The answer is quite simple. If the work will fit through the spindle bore slide it in and face the end. If the work will not fit in the bore then you must use a steady rest.

camdigger
11-02-2009, 12:28 PM
The answer is quite simple. If the work will fit through the spindle bore slide it in and face the end. If the work will not fit in the bore then you must use a steady rest.

Ummm. Yes, the work needs to be supported. Rules of thumb vary as to what ratio of diameter to "stickout" is the limit - I've heard anywhere from 1 1/2 to 3 diameters is the maximum. Support can be from Steady rests or follower rests (if turning), but don't discount the center in the tailstock. It's a handy item for supporting the end of a bulky item or one without a circular crossection - like a square shaft, splined shaft, Etc....

JMS6449
11-02-2009, 01:46 PM
JMS6449- Go over to PM and play with Don Thomas. I bet you will have lots in common.

-Doozer

Some people just hate cutting to the chase!

Black_Moons
11-02-2009, 04:54 PM
camdigger:I recall theres something called a 'cats eye' or somesuch thing that allows you to use steady rests on non round things. (Basicly its just a chunk of pipe with some setscrews in it. slide over work, tighten set screws, presto, square thing now has round surface)


gwilson: I have read a few books, Not one of them told me don't face the end of long bars. And I bet no book tells me exactly how long each material could be and what depth of cut/etc I could get away with.

One of my 'bent' objects was UHMW and it was only exiting the chuck by 3 or 4 diamiters and it was 1.5" thick!

Another was 1/2" mild steel that was protrudeing maybe 20 of the smallest diamiters (about 3/8" smallest diamiter) along the part (it bent at that diamiter..), it was going fine untill I faced just a little to agressively (Ok extremely agressively) Im kinda used to fast feeds on the facing since when everythings setup my lathe often handles it nicely, even leaves good finish at higher feed rates.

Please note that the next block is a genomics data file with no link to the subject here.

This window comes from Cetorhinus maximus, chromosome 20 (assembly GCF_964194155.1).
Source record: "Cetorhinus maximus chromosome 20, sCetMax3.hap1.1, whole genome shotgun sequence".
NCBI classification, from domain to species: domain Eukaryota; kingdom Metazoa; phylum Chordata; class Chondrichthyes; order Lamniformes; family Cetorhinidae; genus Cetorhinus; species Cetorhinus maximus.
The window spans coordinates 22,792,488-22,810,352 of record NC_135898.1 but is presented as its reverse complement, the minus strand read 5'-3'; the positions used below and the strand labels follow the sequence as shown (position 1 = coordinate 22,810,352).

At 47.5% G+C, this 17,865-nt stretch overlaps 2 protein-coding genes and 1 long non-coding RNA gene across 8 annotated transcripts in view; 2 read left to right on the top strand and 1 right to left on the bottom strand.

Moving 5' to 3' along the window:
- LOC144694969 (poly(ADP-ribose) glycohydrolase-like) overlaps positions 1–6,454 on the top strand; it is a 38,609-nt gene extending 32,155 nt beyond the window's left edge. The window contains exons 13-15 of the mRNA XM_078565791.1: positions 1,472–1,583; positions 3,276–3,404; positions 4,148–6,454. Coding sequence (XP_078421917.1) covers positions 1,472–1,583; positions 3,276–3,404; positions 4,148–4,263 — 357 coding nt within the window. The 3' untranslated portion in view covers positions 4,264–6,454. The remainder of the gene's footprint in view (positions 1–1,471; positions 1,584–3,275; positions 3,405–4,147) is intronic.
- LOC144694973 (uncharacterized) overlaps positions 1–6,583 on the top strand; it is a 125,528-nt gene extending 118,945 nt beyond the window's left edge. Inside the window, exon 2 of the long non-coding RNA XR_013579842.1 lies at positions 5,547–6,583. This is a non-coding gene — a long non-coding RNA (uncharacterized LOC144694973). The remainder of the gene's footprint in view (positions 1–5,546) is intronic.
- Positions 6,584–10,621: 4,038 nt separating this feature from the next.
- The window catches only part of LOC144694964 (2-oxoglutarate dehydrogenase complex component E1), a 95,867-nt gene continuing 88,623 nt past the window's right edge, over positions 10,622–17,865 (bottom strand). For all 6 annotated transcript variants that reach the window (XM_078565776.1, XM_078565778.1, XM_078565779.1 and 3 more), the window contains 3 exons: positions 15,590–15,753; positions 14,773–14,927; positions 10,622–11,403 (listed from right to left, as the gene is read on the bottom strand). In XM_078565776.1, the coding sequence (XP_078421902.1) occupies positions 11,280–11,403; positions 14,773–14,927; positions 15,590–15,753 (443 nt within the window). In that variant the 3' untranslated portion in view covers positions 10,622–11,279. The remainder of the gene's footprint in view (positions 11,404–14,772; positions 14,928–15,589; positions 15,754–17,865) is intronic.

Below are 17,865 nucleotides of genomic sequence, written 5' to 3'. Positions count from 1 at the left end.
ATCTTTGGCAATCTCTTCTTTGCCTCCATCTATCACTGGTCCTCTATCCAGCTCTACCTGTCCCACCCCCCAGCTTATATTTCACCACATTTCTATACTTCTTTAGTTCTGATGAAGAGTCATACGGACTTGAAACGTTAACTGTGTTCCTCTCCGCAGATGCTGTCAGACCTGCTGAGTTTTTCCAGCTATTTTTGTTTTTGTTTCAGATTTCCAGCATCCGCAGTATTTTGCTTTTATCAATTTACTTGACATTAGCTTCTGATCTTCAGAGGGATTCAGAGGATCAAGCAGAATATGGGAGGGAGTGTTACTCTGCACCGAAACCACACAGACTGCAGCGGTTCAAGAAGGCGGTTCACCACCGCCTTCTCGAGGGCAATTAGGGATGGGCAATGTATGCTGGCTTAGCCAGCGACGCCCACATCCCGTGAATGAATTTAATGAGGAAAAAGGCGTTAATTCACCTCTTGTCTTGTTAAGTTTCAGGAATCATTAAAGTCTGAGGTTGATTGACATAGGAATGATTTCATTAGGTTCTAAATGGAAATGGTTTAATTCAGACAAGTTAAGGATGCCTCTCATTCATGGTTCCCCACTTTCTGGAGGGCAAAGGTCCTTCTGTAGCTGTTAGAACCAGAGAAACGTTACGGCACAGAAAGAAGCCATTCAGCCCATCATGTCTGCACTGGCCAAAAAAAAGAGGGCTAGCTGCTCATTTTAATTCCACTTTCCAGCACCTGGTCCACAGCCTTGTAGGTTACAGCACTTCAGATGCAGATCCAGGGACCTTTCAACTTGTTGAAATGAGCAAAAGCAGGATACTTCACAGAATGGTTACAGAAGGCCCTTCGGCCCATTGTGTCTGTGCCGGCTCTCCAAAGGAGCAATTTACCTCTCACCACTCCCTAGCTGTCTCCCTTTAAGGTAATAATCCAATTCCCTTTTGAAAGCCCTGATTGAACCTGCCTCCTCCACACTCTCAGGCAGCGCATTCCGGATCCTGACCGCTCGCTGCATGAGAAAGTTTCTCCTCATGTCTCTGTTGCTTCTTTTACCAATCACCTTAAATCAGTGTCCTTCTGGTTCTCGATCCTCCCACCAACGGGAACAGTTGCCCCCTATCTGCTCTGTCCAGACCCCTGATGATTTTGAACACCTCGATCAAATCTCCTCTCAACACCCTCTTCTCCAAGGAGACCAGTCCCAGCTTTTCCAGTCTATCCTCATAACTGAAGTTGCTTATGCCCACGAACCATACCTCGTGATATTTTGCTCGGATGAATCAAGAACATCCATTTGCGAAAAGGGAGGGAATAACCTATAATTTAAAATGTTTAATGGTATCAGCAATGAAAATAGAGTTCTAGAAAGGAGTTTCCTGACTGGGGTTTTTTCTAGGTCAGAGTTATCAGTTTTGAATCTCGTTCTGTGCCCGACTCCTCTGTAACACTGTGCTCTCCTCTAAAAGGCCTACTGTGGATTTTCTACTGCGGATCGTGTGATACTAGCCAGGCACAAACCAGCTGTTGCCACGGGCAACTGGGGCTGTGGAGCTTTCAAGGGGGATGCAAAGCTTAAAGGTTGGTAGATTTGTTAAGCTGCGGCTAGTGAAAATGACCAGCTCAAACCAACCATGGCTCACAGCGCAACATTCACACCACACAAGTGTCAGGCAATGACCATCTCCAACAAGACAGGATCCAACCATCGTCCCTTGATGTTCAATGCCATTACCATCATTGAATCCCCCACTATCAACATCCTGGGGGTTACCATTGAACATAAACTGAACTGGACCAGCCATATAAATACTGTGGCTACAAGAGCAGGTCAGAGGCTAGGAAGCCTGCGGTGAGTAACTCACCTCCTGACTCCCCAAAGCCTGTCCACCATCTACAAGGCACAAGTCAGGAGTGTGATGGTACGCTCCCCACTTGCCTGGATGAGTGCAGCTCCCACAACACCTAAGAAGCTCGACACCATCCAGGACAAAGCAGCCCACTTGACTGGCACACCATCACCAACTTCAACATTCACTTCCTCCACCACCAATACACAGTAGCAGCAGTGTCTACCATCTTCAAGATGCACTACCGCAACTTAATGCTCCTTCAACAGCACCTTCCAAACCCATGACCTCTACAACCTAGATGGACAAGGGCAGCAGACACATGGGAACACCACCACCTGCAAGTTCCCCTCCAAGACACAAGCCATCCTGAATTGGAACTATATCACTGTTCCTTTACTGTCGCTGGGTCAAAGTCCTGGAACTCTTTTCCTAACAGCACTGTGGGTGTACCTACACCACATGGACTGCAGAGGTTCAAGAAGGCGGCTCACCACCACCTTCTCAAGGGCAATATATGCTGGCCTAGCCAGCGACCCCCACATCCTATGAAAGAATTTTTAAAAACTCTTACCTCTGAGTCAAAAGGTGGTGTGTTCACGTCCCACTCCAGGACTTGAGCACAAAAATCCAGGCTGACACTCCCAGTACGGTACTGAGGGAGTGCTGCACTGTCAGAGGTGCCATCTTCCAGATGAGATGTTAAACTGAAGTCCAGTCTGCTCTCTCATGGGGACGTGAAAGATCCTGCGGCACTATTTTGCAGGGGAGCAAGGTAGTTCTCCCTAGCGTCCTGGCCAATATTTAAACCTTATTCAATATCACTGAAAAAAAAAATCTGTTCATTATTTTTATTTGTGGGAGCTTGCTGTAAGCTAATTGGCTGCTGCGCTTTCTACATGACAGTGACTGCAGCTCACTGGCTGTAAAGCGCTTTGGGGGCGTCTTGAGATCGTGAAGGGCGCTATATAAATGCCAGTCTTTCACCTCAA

Material and experiance play a GIANT roll. How can you tell someone never to bend something if they don't know how much cutting force bends things? Do you expect all HSM's to only take 0.01" DOC and widdle away at bars all day getting them to size just to 'stay safe' because they don't know what happens at 0.05" DOC? or 0.1"?

camdigger
11-02-2009, 05:35 PM
camdigger:I recall theres something called a 'cats eye' or somesuch thing that allows you to use steady rests on non round things. (Basicly its just a chunk of pipe with some setscrews in it. slide over work, tighten set screws, presto, square thing now has round surface).



IIRC, that's a catspaw. It has the same issue as the spindle bore... the material has to fit through it, then the catspaw has to fit through the steady, then the material has to run true to the lathe axis by adjustment of the catspaw screws relative to the steady, and the catspaw has to run centered on the lathe axis for accurate work.....
Sounds worse than it is in practice, I'm sure. IIRC, the steady on my 1440 will only pass +/- 3 1/2" can't tell from here at the moment, it's over 100 km away at the moment...

BTW, here's a turning I did a while ago... faced the outer end.
http://i766.photobucket.com/albums/xx301/camdigger/camtrac008s.jpg

quasi
11-02-2009, 05:44 PM
I think you mean a "cats head" ?

camdigger
11-02-2009, 08:52 PM
I think you mean a "cats head" ?

I was taught early on a cathead was sumpin' like the doohickey on the side of this winch...

http://i766.photobucket.com/albums/xx301/camdigger/Irricana2006006.jpg

J Tiers
11-02-2009, 09:24 PM
A cathead is also a gunsmith's tool which has 8 screws and a smooth area for the steady to run on. I have no picture, I gave my cathead to my father-in-law.

The screws allow an uneven or tapered part to run in the steady.


I assume the name is because the tool has "whiskers" sticking out all over it.

The shipboard cathead is a beam that carries the anchor and cable out over the bow, typically on a sail ship. Normally there are two.

The thing you show has a different name, which I won't repeat here, as it is a "tad" offensive. Although I have heard it called a cathead also....dunno why.

motorcyclemac
11-02-2009, 09:40 PM
A cathead is also a gunsmith's tool which has 8 screws and a smooth area for the steady to run on. I have no picture, I gave my cathead to my father-in-law.


The thing you show has a different name, which I won't repeat here, as it is a "tad" offensive. Although I have heard it called a cathead also....dunno why.


I use a cathead for barrels quite often.. When I turn crowns I use it.. I also have a sort of cathead that I attach to the spindle on the outboard end. It has 8 allen screws in it to align barrels thru the spindle.

J.. I nearly laughed my arse off at your comment about the .....uh...yeah....winch drum. I KNOW what you were going to call it... That is what I call them.